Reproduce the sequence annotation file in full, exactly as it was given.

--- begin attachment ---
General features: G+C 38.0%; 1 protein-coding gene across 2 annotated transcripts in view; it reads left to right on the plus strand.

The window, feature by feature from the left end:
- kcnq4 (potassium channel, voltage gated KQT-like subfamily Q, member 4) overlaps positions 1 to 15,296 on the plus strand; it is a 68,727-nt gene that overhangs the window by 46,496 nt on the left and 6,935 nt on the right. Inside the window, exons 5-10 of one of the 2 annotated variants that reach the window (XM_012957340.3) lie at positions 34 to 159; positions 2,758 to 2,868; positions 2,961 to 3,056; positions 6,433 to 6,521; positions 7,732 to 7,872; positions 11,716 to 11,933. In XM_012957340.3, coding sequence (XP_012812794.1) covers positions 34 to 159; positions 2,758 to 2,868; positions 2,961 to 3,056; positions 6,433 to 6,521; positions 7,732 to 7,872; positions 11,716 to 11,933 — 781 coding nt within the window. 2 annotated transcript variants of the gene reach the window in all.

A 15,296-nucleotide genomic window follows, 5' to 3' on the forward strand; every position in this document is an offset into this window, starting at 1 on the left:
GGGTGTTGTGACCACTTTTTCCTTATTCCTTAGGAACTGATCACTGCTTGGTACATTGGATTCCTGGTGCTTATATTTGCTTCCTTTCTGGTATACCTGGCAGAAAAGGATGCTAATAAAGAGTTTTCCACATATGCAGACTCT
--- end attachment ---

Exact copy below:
General features: G+C 38.0%; 1 protein-coding gene across 2 annotated transcripts in view; it reads left to right on the plus strand.

The window, feature by feature from the left end:
- kcnq4 (potassium channel, voltage gated KQT-like subfamily Q, member 4) overlaps positions 1 to 15,296 on the plus strand; it is a 68,727-nt gene that overhangs the window by 46,496 nt on the left and 6,935 nt on the right. Inside the window, exons 5-10 of one of the 2 annotated variants that reach the window (XM_012957340.3) lie at positions 34 to 159; positions 2,758 to 2,868; positions 2,961 to 3,056; positions 6,433 to 6,521; positions 7,732 to 7,872; positions 11,716 to 11,933. In XM_012957340.3, coding sequence (XP_012812794.1) covers positions 34 to 159; positions 2,758 to 2,868; positions 2,961 to 3,056; positions 6,433 to 6,521; positions 7,732 to 7,872; positions 11,716 to 11,933 — 781 coding nt within the window. 2 annotated transcript variants of the gene reach the window in all.

A 15,296-nucleotide genomic window follows, 5' to 3' on the forward strand; every position in this document is an offset into this window, starting at 1 on the left:
GGGTGTTGTGACCACTTTTTCCTTATTCCTTAGGAACTGATCACTGCTTGGTACATTGGATTCCTGGTGCTTATATTTGCTTCCTTTCTGGTATACCTGGCAGAAAAGGATGCTAATAAAGAGTTTTCCACATATGCAGACTCT